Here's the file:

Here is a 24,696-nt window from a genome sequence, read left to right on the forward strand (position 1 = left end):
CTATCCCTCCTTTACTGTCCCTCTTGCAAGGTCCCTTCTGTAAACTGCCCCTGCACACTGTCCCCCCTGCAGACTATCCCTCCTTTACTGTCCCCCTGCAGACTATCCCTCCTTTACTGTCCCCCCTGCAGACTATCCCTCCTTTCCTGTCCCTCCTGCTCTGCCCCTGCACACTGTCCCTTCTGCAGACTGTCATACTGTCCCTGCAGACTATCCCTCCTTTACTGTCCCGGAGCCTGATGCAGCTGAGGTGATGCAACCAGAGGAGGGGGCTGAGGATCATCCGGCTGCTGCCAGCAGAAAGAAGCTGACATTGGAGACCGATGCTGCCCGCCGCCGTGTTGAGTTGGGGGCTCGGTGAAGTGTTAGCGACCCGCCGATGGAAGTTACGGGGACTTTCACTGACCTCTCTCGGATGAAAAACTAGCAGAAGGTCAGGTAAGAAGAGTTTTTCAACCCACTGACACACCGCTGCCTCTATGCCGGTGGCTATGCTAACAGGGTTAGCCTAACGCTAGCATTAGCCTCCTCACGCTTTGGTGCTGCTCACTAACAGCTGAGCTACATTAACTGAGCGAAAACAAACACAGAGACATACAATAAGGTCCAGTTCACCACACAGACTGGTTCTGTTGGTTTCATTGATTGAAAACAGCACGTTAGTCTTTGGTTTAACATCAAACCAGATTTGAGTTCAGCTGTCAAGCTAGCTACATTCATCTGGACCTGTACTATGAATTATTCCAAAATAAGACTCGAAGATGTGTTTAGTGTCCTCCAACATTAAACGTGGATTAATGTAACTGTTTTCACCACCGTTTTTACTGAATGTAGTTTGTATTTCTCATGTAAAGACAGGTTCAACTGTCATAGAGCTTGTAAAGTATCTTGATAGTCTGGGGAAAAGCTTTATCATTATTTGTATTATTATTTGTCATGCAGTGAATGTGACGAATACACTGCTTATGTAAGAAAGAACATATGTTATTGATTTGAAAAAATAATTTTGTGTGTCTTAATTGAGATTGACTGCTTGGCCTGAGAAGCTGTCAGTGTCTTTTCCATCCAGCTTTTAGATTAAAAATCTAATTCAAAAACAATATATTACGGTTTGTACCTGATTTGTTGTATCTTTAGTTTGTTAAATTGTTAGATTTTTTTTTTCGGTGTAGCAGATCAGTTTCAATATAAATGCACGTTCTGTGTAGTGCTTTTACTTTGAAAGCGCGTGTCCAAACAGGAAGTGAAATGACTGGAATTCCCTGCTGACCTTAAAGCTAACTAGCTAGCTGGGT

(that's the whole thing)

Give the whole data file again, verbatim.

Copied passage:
Here is a 24,696-nt window from a genome sequence, read left to right on the forward strand (position 1 = left end):
CTATCCCTCCTTTACTGTCCCTCTTGCAAGGTCCCTTCTGTAAACTGCCCCTGCACACTGTCCCCCCTGCAGACTATCCCTCCTTTACTGTCCCCCTGCAGACTATCCCTCCTTTACTGTCCCCCCTGCAGACTATCCCTCCTTTCCTGTCCCTCCTGCTCTGCCCCTGCACACTGTCCCTTCTGCAGACTGTCATACTGTCCCTGCAGACTATCCCTCCTTTACTGTCCCGGAGCCTGATGCAGCTGAGGTGATGCAACCAGAGGAGGGGGCTGAGGATCATCCGGCTGCTGCCAGCAGAAAGAAGCTGACATTGGAGACCGATGCTGCCCGCCGCCGTGTTGAGTTGGGGGCTCGGTGAAGTGTTAGCGACCCGCCGATGGAAGTTACGGGGACTTTCACTGACCTCTCTCGGATGAAAAACTAGCAGAAGGTCAGGTAAGAAGAGTTTTTCAACCCACTGACACACCGCTGCCTCTATGCCGGTGGCTATGCTAACAGGGTTAGCCTAACGCTAGCATTAGCCTCCTCACGCTTTGGTGCTGCTCACTAACAGCTGAGCTACATTAACTGAGCGAAAACAAACACAGAGACATACAATAAGGTCCAGTTCACCACACAGACTGGTTCTGTTGGTTTCATTGATTGAAAACAGCACGTTAGTCTTTGGTTTAACATCAAACCAGATTTGAGTTCAGCTGTCAAGCTAGCTACATTCATCTGGACCTGTACTATGAATTATTCCAAAATAAGACTCGAAGATGTGTTTAGTGTCCTCCAACATTAAACGTGGATTAATGTAACTGTTTTCACCACCGTTTTTACTGAATGTAGTTTGTATTTCTCATGTAAAGACAGGTTCAACTGTCATAGAGCTTGTAAAGTATCTTGATAGTCTGGGGAAAAGCTTTATCATTATTTGTATTATTATTTGTCATGCAGTGAATGTGACGAATACACTGCTTATGTAAGAAAGAACATATGTTATTGATTTGAAAAAATAATTTTGTGTGTCTTAATTGAGATTGACTGCTTGGCCTGAGAAGCTGTCAGTGTCTTTTCCATCCAGCTTTTAGATTAAAAATCTAATTCAAAAACAATATATTACGGTTTGTACCTGATTTGTTGTATCTTTAGTTTGTTAAATTGTTAGATTTTTTTTTTCGGTGTAGCAGATCAGTTTCAATATAAATGCACGTTCTGTGTAGTGCTTTTACTTTGAAAGCGCGTGTCCAAACAGGAAGTGAAATGACTGGAATTCCCTGCTGACCTTAAAGCTAACTAGCTAGCTGGGT